Maybe that sounds dark, but I promise you, I am grateful because every day since I got back from TBB, my outlook and perception of my life and the world around me has changed for the better. TBB inspired and challenged me in many regards of my life. I discovered my personal philosophy was a product of my own biases and I had to be willing to have an open mind to get everything out of my time abroad. I promised myself to be vulnerable and take risks like I was encouraged to do with TBB. I changed my way of living when I got back and I am all the better for it.
During my time in Guatemala, my host family made it a point to have dinner together every night for two hours. Two hours. They called it sobremesa. It was strange for me to sit around a table, laughing, sharing stories, dreams, and talking about both personal and societal challenges. I had never experienced anything like this. We didn’t talk about superficial things or complain. We were engaged and shared something powerful. Something I’ll never forget. I grew up in a divorced household in the U.S. and the concept of family dinner was foreign to me. Growing up, I was under the impression, family meals were important, but just because you had to go through the motions. They were a means to an end. Instead of engaging in real conversation with those closest to me, I always thought dinner was a time to eat and say thanks and move on. Move on to more important things that would allow me to be successful.
I now know my idea of success was flawed because of my TBB experience. Spending time around my group and those in other cultures, I realized I want to live for my eulogy virtues, not my résumé virtues. I want to live for a eulogy that will commemorate my character, not my accomplishments. TBB gave me the power to look into the mirror and be proud of my vulnerability, fear, and failures. It showed me it’s ok to be human because it’s what makes us beautiful.
I like to think TBB made me an old soul. I learned some deep lessons about life that I carry into my relationships and professional endeavors. My lessons give me tranquility that allow me to move through life with a big smile, grateful for the opportunity to exist and to have the opportunity to get to know others rather than only focusing on professional goals that will force me to forget what living is all about. It is nice to be successful, but it’s more important to be a good person who often achieves even greater things for the world and themselves.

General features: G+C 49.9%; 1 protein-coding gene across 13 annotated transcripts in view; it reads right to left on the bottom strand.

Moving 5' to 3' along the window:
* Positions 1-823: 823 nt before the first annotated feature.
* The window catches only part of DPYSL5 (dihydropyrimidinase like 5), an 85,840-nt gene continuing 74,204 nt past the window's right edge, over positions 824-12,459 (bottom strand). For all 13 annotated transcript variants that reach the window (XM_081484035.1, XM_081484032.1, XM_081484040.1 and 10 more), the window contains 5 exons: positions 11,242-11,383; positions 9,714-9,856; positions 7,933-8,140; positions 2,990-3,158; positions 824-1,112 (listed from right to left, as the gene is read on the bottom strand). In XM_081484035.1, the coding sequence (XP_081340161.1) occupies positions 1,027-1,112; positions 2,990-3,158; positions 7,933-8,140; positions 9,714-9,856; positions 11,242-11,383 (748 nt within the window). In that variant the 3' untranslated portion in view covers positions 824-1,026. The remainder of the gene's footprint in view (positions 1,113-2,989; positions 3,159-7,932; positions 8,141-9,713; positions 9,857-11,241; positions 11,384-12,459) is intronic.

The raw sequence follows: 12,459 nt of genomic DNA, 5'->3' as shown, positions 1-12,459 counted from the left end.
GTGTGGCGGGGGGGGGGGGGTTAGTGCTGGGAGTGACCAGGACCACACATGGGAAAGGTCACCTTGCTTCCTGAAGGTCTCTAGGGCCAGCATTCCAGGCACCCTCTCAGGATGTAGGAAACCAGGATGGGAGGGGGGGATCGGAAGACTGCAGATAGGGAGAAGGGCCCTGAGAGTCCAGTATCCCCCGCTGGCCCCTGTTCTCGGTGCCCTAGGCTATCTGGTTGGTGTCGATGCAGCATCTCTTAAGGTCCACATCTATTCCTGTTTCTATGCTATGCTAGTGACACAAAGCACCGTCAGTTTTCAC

In all sincerity, TBB surrounds you with among a community of moral, curious, inspiring people. It surrounds you with people who will not only push you to innovate and achieve, but also help you develop your character. You meet people every day who are motivated by their eulogy virtues and still accomplish those résumé virtues. They take risks and challenge notions for the sake of curiosity and passion. They progress and learn to truly make a difference. When navigating this crazy world, they steer towards the unknown and unexplored roads. They create shocks in the earth’s surface and currents in the world’s oceans that benefit the rest of us. The aftermath of their thinking disrupts, but leaves a beautiful and sustainable mark behind. Its origin is hidden in humility.
TBB taught me that you do not build your life by being better than others, but growing and being better than you used to be. It taught me to accept that, as David Brooks says, life has treated me much better than I deserve.